In the weightless conditions in space, astronauts can lose up to 2% bone mass per month. Their spines can also stretch by up to 7cms, with most suffering mild to debilitating pain. Following flight, astronauts have four times the risk of herniated discs as the general population.
It was while watching the Sydney Olympics, and seeing Freeman in her distinctive, skin-tight running suit that Waldie first wondered if such an outfit could help mimic the conditions on the ground for astronauts in orbit.
“Given the impact of atrophy on astronauts in space, I wondered if a suit like the one worn by Freeman could fool the body into thinking it was on the ground rather than in space, and therefore stay healthy,” he said.
The special design of the suit means it can impose a gradual increase in vertical load from the wearer’s shoulders to their feet, simulating the loading regime normally imposed by bodyweight standing on earth.
For the ISS flight, the European Space Agency wanted to explore if the suit could counteract the effects of spaceflight on the spine.
“We believe if we can reduce spinal elongation in space, we can reduce the stress on the intervertebral discs,” Waldie said.
“This should help with pain in-flight, and the chances of slipped discs post-flight.”
The suit has undergone rigorous ground and parabolic flight trials before being selected for the ISS mission. It also had to pass a spaceflight qualification programme.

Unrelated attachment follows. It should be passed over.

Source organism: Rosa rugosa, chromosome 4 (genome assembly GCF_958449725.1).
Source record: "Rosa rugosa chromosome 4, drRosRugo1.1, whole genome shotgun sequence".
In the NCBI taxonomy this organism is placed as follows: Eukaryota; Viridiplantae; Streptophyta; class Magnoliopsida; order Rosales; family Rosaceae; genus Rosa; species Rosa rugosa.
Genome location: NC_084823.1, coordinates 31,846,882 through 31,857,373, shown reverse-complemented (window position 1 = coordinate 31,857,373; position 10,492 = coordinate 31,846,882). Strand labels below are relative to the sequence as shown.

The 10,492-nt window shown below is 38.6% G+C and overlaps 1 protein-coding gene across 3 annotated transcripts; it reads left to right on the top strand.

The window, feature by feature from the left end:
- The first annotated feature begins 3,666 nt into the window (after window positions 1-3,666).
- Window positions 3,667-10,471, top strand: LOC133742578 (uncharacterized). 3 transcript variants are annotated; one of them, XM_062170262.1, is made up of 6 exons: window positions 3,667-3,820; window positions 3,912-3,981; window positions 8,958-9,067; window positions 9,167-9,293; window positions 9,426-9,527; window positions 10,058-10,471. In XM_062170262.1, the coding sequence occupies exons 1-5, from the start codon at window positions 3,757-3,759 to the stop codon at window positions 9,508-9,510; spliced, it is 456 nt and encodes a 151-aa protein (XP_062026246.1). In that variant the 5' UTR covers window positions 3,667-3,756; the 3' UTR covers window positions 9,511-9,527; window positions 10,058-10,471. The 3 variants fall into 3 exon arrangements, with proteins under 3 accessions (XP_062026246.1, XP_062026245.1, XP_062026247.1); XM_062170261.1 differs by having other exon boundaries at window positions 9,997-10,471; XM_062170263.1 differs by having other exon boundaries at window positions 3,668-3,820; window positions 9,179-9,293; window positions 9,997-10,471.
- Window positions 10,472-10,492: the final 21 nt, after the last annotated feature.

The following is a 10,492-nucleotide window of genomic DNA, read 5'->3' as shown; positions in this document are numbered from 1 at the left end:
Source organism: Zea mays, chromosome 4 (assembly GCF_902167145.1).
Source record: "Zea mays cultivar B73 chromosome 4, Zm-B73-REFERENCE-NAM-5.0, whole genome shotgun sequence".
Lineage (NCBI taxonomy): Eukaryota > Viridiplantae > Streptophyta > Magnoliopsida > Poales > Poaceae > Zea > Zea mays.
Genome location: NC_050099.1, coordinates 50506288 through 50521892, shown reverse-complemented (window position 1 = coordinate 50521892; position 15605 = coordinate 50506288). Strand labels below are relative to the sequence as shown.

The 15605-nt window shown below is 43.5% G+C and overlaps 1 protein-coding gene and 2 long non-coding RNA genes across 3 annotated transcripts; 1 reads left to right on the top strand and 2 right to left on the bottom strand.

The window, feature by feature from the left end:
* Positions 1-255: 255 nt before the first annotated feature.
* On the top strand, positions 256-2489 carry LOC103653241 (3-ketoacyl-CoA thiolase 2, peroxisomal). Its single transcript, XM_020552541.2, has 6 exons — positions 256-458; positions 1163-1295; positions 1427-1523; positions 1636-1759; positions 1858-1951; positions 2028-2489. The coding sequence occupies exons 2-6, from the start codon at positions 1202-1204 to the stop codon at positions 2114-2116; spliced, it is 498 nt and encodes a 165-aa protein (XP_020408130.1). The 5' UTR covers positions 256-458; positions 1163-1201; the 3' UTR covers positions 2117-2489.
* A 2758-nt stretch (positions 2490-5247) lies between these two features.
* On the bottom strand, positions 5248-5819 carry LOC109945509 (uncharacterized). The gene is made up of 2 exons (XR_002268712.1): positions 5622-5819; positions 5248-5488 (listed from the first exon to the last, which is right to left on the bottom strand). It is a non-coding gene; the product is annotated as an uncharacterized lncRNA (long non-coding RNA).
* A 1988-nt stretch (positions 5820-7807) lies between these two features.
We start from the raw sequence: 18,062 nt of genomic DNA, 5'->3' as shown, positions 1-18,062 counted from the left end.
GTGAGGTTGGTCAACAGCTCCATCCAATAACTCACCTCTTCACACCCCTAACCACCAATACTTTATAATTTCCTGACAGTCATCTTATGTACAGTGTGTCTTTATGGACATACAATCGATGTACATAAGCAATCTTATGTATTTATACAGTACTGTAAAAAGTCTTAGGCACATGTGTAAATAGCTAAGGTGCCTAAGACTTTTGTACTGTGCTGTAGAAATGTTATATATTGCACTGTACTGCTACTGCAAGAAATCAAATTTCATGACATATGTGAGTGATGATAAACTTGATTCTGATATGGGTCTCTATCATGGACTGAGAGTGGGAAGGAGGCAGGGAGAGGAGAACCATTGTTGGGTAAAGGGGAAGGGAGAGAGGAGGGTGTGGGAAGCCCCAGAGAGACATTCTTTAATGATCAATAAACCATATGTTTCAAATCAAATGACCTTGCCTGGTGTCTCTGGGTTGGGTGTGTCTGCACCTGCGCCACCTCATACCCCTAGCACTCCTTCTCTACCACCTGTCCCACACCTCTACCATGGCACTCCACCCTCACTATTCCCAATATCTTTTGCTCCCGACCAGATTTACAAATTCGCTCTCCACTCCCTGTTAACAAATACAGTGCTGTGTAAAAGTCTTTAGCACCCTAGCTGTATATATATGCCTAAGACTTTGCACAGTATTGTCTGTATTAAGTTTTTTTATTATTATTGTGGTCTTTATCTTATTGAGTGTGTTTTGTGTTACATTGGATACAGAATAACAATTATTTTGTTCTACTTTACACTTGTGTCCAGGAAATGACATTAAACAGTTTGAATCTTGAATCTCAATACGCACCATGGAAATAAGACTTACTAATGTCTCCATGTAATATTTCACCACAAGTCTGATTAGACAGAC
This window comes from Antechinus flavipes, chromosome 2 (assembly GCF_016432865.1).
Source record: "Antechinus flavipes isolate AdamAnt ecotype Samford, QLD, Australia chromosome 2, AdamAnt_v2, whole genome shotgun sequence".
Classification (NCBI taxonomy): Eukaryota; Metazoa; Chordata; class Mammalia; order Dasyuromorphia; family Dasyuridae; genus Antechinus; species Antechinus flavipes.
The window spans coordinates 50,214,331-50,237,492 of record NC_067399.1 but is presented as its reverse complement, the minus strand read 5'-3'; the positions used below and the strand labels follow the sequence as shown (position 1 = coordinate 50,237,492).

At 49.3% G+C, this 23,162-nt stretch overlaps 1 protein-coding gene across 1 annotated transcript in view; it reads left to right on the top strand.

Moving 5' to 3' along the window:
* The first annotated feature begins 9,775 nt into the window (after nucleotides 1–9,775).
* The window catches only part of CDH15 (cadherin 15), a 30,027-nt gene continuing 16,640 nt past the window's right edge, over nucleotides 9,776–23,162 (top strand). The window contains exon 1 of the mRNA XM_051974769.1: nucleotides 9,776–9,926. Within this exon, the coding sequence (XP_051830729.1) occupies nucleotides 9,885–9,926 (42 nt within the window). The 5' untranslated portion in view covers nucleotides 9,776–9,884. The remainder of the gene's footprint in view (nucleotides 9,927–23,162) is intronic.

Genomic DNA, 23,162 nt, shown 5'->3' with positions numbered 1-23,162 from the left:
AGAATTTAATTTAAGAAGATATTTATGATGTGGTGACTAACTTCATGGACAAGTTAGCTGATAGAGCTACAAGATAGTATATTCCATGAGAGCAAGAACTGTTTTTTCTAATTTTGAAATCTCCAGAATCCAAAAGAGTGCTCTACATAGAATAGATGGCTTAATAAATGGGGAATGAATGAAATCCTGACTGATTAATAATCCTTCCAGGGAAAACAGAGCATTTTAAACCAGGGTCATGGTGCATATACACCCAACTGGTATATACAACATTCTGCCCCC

As the inventor and a Principal Investigator, Waldie flew to the European Astronaut Centre in Cologne, Germany, for the first on-orbit trial and was elated to see SkinSuit had finally been tested in space.
“It was really exciting but also very humbling, as there are so many people that have dedicated so much effort to this success. To share their passion, and see it all come to fruition, has been amazing.”
Enjoying his first space flight, European Space Agency astronaut Mogensen tested SkinSuit over two days as part of an operational and technical evaluation.
He took frequent height measurements, comfort and mobility surveys, skin swabs for hygiene assessments, and also exercised with the suit on the station’s bicycle ergometer.
Mogensen has since returned to Earth but is yet to publicly report his findings as he undergoes extensive debriefing.
Waldie spent more time at ESA in Germany with his collaborators, workshopping further design, sizing and manufacturing refinements for SkinSuit with his RMIT colleagues Arun Vijayan and Associate Professor Lijing Wang from the School of Fashion and Textiles.